Saleh and Crumpton are both concerned about conditions on the other side of the border, in Pakistan, ‘the enemy’s safe haven, where they are the power’. And if he was in charge again today, Crumpton would “be inside Pakistan and have men on the ground in the tribal areas…building the exact kind of relationships that {he} built with the Afghans that helped defeat the Taliban…” post 9/11. I don’t need to emphasize – but I will – that this same strategy had been re-employed by General McChrystal, with some success…but to have the success, we have to BE THERE. Our troops must remain among the locals to train, support and empower unto victory.

Having previously been deeply involved with the Taliban, the Pakistani army & the Inter-Services Intelligence agency now combat the country’s jihadists. The National Republic paints a picture of a smug, militant regime having been ‘bitten’ by the very Islamists it supported. Once bed partners with insurgents and radicals, 9/11 forced a resented change upon militant Pakistan: “…the Americans arrived and made Islamabad choose another side.” TNR posits that this resentment lingers yet today, and many Pakistanis would love to backtrack through time, pre-September 11, 2001 – a push “made much more powerful by Americans who want to wash their hands of Afghanistan”, Americans who think that “Pakistan will be no worse off with an American withdrawal.” Ensuing civil war and alignment with the ‘new’ Afghan Taliban are strongly suspected outcomes of such a withdrawal. Along with ‘supercharged’ militants “who have argued all along that the Americans would leave defeated…” In no way do we, as Americans, want to contribute to Taliban re-growth or cohesion. Premature AfPak withdrawal could guarantee that very thing.

The Bad News is… (con’d.) – or, ‘Hard is not Hopeless’

I love it when a succinctly-put phrase, or a concise, hard-hitting sentence or two, breaks it all wide open and I’m struck by genius. I really love that. (And of course I mean the ‘genius’ of another…my IQ isn’t that high!)

In the process of re-reading, reviewing & organizing papers and notes, in order to begin this post, I read such a statement that I must’ve missed the first time around. Following the trend of thought & logic presented by former West Point professor and Yale graduate Frederick W. Kagan, concerning the necessary ingredients for victory in Afghanistan, I found this most enlightening (to me) conclusion: ” That does not mean the problem lies with our overall “footprint” in Afghanistan, but rather that we should rethink where (emphasis mine) to put our feet……Understanding this principle is vital, because if we misinterpret the nature of the “footprint” problem we might come to the erroneous conclusion that success requires fewer forces rather than more—or, as some senior leaders are increasingly suggesting, that our presence is the problem.” (Frederick W. Kagan, “Planning Victory in Afghanistan )

Alternative viewpoints can be invaluable. Alternative viewpoints conceived our American democracy. Such viewpoints engender conflict, struggle and ultimately require compromise in policy, as was with our Constitution. These are good things.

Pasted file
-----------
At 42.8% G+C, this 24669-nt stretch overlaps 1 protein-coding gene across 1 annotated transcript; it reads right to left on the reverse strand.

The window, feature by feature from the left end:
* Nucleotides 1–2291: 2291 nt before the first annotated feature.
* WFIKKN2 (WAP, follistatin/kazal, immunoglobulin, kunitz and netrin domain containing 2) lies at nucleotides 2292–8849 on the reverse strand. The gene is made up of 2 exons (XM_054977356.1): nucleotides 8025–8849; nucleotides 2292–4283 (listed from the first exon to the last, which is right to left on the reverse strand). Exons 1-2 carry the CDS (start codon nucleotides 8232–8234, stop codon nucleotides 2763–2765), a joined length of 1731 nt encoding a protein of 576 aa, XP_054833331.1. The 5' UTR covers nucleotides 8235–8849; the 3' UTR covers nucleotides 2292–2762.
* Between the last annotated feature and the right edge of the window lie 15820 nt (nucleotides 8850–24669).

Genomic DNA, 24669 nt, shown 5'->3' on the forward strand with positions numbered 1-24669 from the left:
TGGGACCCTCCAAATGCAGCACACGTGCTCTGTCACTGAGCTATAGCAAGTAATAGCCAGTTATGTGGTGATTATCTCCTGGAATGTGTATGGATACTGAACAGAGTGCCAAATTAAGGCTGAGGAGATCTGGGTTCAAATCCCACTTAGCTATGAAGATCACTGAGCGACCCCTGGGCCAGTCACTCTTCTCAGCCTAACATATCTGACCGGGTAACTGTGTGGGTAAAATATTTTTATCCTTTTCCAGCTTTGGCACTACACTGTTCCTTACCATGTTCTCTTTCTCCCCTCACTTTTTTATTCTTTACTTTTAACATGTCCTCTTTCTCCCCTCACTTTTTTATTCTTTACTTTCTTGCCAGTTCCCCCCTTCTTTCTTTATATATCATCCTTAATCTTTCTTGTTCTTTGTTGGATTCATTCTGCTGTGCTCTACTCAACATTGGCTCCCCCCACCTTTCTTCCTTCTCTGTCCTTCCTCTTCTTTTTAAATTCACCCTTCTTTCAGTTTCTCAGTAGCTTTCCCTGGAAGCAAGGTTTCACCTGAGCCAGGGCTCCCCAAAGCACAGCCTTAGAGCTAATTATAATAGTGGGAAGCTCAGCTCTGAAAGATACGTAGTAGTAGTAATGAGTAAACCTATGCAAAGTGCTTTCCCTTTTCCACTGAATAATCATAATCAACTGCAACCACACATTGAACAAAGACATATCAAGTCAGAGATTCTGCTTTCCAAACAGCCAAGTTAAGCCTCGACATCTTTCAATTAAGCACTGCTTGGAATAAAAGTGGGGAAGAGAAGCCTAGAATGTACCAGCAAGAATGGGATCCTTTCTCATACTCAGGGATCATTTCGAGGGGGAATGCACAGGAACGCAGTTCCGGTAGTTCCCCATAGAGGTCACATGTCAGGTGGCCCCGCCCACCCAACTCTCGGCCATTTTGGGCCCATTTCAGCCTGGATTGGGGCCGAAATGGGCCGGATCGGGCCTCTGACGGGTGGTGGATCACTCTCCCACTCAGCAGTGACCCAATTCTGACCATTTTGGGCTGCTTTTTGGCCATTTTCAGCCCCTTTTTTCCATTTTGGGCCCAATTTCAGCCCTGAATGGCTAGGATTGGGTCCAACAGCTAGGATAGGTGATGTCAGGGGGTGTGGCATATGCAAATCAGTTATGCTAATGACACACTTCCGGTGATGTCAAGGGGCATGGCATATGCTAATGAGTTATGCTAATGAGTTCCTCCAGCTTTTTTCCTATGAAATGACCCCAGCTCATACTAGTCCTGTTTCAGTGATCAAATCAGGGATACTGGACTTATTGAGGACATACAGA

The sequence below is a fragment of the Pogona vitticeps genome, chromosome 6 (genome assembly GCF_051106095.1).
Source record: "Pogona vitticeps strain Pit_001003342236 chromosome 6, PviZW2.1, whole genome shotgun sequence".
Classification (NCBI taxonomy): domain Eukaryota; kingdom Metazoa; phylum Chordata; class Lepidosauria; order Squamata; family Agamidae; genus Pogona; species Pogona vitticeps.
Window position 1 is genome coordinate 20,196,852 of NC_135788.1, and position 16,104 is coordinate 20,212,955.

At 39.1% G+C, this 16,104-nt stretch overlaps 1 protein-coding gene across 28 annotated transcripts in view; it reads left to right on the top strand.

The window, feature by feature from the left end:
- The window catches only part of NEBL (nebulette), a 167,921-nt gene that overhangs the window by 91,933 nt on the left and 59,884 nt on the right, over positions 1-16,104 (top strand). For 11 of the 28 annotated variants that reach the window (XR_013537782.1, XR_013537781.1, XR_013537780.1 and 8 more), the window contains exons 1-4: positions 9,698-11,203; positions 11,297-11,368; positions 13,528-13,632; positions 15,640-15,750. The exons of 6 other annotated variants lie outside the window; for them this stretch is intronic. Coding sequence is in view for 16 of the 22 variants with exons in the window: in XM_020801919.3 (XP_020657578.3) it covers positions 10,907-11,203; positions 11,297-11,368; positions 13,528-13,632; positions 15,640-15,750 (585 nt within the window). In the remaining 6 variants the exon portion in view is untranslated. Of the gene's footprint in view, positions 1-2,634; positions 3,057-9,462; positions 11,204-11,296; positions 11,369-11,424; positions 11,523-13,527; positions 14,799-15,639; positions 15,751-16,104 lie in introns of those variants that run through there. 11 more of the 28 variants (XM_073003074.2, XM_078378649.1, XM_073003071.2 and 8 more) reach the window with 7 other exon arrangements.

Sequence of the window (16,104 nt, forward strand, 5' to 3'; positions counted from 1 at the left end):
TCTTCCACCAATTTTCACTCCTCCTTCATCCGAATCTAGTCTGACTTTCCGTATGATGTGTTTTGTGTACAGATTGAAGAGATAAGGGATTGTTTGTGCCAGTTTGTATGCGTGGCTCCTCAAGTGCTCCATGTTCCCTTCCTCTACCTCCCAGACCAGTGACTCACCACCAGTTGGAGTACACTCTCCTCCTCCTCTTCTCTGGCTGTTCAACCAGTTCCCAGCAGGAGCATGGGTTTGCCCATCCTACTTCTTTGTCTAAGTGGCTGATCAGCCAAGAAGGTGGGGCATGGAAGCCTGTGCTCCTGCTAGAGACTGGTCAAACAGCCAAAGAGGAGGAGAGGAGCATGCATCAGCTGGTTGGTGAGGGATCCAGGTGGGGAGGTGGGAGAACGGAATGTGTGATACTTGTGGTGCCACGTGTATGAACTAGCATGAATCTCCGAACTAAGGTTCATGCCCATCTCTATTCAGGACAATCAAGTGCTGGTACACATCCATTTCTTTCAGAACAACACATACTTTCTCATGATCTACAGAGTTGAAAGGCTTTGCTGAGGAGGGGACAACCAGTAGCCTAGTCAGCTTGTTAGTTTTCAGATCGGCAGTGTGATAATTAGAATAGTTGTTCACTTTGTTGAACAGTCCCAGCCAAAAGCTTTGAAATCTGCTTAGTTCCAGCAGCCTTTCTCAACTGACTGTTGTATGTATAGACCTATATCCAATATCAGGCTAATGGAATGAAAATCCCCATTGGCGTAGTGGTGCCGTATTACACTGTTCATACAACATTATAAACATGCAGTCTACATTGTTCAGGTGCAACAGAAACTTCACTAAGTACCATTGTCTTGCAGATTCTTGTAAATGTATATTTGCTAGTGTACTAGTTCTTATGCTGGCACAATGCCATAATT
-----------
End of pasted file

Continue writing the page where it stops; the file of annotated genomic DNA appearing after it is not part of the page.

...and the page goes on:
This will probably be my last post on Afghanistan (for awhile, at least). (I hope I’m not hearing cheers out there!) Anyway…in my recent readings & writings, I’ve noticed similarities and/or parallels of sorts, between the above-quoted Frederick Kagan’s viewpoints, and ensuing AfPak developments. My intent with this post is to point them out.


“Afghanistan is not now a sanctuary for al-Qaeda, but it would likely become one again if we abandoned it.”

” Allowing Afghanistan to fail would mean allowing these determined enemies of the United States to regain the freedom they had before 9/11.”

I continue to be completely unable to comprehend how so many Americans appear to not get this, as dwindling support for our military presence here would seem to suggest. With sharpened Taliban fighting skills leading to greater Taliban control (Bad News, Pt.1) of this critical area, it should be obvious that insurgency dominance is equivalent to a wide open door for al-Qaeda. “Birds of a feather…”, right? Though all indications evidence al-Qaeda & its key leaders to be primarily Pakistani-based, as well as the removed head of the Taliban government, from these havens contacts are maintained between the two organizations, and insurgent activity is supported in both southern & eastern Afghanistan. Give up Afghanistan, and you’re giving bin Laden free reign. Do that, and America will be looking at a disaster scenario far worse than 9/11.

At the time Mr. Kagan wrote this article (2/09), I don’t recall just how committed the U.S. was to success in Afghanistan. Apparently not enough, though –The Pakistani leadership appears convinced that America will abandon its efforts in South Asia sooner rather than later…”, resulting in continued Pakistani support for the Afghan Taliban operating in their territory. Such support ensures a certain level of control over the insurgents, which is desirable for the Pakistanis, especially if they are unsure of American reliability in this endeavour. Until it is widely believed that the U.S. will remain in the fight until the insurgency is defeated, doubt about our commitment will continue to fuel the insurgency.” Locally, the Afghanistan populace, fearing Taliban retaliation, may hesitate to commit to us if they doubt our commitment to them. Kagan concludes that “we must make it clear that we will do what it takes to win” in order to gain the trust and cooperation of the people of both countries.

Based on previous patterns of American retreat/abandonment in Middle East crises/attacks, from 1983 through 1992, Kagan also theorizes that, by duking it out in Afghanistan, a ‘changed…global perception’ of American fortitude would vastly improve our own security, homeland and abroad.

(All quotes are from F.W. Kagan’s article “Planning Victory in Afghanistan”)